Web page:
There were no more exercises or projects in this lecture. At least not exercises where students install and run stuff. There is no time for this anymore with only four hours left in the bachelor. What I do instead is paper and pencil exercises to get a concept across. An Example: I found a nice game which tested the understanding of eventually consistent API requests by looking at what kind of quality is needed for e.g. the referee, the news-reporter, the stadium speaker and the fan. The students who get by with the "cheapest" API calls while still meeting the requirements win. I am now a firm believer in paper and pencil experiments and exercises and think that they get the concept across much better than running some containerized storage system and try a few puts and gets.
Well, I noticed of course that this approach seems to run diametrically to other DS lectures. Cindy Sridharan (©construct) posted this observation.. After doing some innovation projects on containers, there were two things to learn: First, doing research on container technology is very cumbersome and takes resources a university typically does not have. Companies like Docker can raise much more funds to do this. And second, using containers to pre-pack DS tools and services and let students run those in exercises does zero for their understanding of distributed systems. In other words: containers, rump-kernels etc. are important, fast changing and stuff for DevOps courses.
Is this now a dry, frontal lecture? I don't think so. It is certainly quite demanding because there is so much technology covered. The theory behind is kept at a necessary minimum but still, understanding consensus algorithms is not easy. The lecture is very interactive and lots of discussions happen. Many times, solutions are developed on the whiteboard step by step and with everybody involved. This is e.g. true for the concept of RPC, where we develop the software to call a c-function on a different host right at the white-board. So really no more exercises? In fact, the exercises have been pushed into other classes, e.g. on programming for the cloud or on systems engineering and management in the master level. The clear split serves both types of courses much better.
What is the most important thing students learn in my distributed systems course? Simply that there is no free lunch! Whenever you want to gain some performance or scalability by giving up on some constraints - there is a price to pay. Google e.g. is very careful in introducing "unconventional" APIs because application developers tend to have problems with those.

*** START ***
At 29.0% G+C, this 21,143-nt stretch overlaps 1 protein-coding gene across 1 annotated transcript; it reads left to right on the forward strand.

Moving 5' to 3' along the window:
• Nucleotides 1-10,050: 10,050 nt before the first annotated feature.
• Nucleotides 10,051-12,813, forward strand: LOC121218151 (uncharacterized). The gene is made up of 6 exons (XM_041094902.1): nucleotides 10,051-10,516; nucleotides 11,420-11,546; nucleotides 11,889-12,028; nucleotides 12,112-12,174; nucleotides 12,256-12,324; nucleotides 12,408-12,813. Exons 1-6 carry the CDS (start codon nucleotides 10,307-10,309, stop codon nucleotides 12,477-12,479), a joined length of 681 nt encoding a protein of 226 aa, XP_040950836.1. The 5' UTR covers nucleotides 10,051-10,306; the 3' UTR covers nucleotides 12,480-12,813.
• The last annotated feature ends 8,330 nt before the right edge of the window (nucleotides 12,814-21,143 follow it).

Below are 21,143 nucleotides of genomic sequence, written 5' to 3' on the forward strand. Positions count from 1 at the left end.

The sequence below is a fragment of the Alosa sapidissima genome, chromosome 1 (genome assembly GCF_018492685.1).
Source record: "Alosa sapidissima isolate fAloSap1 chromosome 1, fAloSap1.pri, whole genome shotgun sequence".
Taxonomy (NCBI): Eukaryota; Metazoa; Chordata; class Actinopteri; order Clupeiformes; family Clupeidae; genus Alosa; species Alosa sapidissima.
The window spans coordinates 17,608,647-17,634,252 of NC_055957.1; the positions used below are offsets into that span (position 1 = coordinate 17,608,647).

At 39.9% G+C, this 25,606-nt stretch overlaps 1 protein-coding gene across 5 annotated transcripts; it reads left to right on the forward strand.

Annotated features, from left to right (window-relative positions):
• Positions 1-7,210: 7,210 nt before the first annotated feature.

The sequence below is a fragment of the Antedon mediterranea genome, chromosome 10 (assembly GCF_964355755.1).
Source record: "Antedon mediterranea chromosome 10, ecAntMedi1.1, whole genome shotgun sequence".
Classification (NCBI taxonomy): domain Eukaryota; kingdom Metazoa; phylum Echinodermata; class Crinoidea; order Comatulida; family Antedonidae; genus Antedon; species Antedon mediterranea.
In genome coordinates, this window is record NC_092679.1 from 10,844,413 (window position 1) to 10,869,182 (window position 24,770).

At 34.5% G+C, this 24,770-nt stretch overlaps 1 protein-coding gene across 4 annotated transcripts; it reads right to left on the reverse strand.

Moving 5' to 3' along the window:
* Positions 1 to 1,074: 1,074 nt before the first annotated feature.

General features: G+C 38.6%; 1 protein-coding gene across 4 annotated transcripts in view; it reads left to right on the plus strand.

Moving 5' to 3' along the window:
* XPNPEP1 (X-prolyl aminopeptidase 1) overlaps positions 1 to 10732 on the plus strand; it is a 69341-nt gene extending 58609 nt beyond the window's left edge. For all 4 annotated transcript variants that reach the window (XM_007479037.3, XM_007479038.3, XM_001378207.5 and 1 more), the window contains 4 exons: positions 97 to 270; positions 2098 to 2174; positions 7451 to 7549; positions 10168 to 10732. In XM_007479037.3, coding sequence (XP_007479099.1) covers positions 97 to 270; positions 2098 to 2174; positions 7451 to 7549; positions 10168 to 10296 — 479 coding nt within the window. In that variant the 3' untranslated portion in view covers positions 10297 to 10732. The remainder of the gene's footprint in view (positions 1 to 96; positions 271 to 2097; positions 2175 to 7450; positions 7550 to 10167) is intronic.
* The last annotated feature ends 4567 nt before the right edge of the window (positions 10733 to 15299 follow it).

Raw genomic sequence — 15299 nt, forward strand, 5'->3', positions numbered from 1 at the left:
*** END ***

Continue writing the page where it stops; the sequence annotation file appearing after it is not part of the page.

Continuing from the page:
So is everything perfect now? Of course not. The changes to the bachelor course should be small and just to keep up with the latest developments. And there are now good books available, e.g. the one by Martin Kleppmann, that give students more background information. It is the master course that creates problems now, especially for those without a foundation in new style distributed systems. I will have to tighten the pre-requisites for the master course, because some students lack too much background information. The good side is, that we can now concentrate much more on the latest developments (e.g. probabilistic algorithms or distributed deep and reinforcement learning frameworks) and design issues on the master level. What comes after scalability through distributed systems? I guess in the nexts couple of years reliability and availabilty in mission critical infrastructures will become very important, including security. And I just saw on infoq, that Werner Vogels did a talk on “21st Century [Cloud] Architectures”: Availability, Reliability and Resilience . The blockchain shows an increasing interest in peer-to-peer solutions and it is possible that p2p moves back out from large storage systems into the wild of the Internet. New ways of development will match the requirements of ultra-large-scale systems and new technology based on deep learning will become part of the distributed systems toolchain (optimized index access through a deep learning component was mentioned recently). Finally, the role of developers in a cloud-based world will change dramatically as Will Hamill pointed out in this quote: "If you’re implementing low-level configuration type work, or anything else now offered by an AWS service, you’re essentially now competing with Amazon...Unless you work for a company whose actual core business is in providing these kinds of platforms, then the bulk of your work should be done at higher levels. Look at PaaS over IaaS, evaluate Lambda seriously, prefer managed services by default. I’d go so far as to say that in most cases, Infrastructure as a Service isn’t for you, it’s for Amazon and Azure and Google’s own service teams to build stuff on top of. What you want is to then build on their offerings instead of duplicating them. If you don’t do it, your competitors will!"Perhaps developers do no longer need to learn the basics of DS? Of how a distributed operating system works? After some more years of AWS everything distributed will be transparent to developers? Or is this simply repeating the mistakes from the early days of distributed systems and their promise of hiding the dirt behind wonderful programming models? And another thing: If Enterprise Java Beans have told us anything at all it was to realize that just pushing buttons and not understanding the consequences does not work. And understanding requires a look under the hood, even if later on tools will hide the worst from you.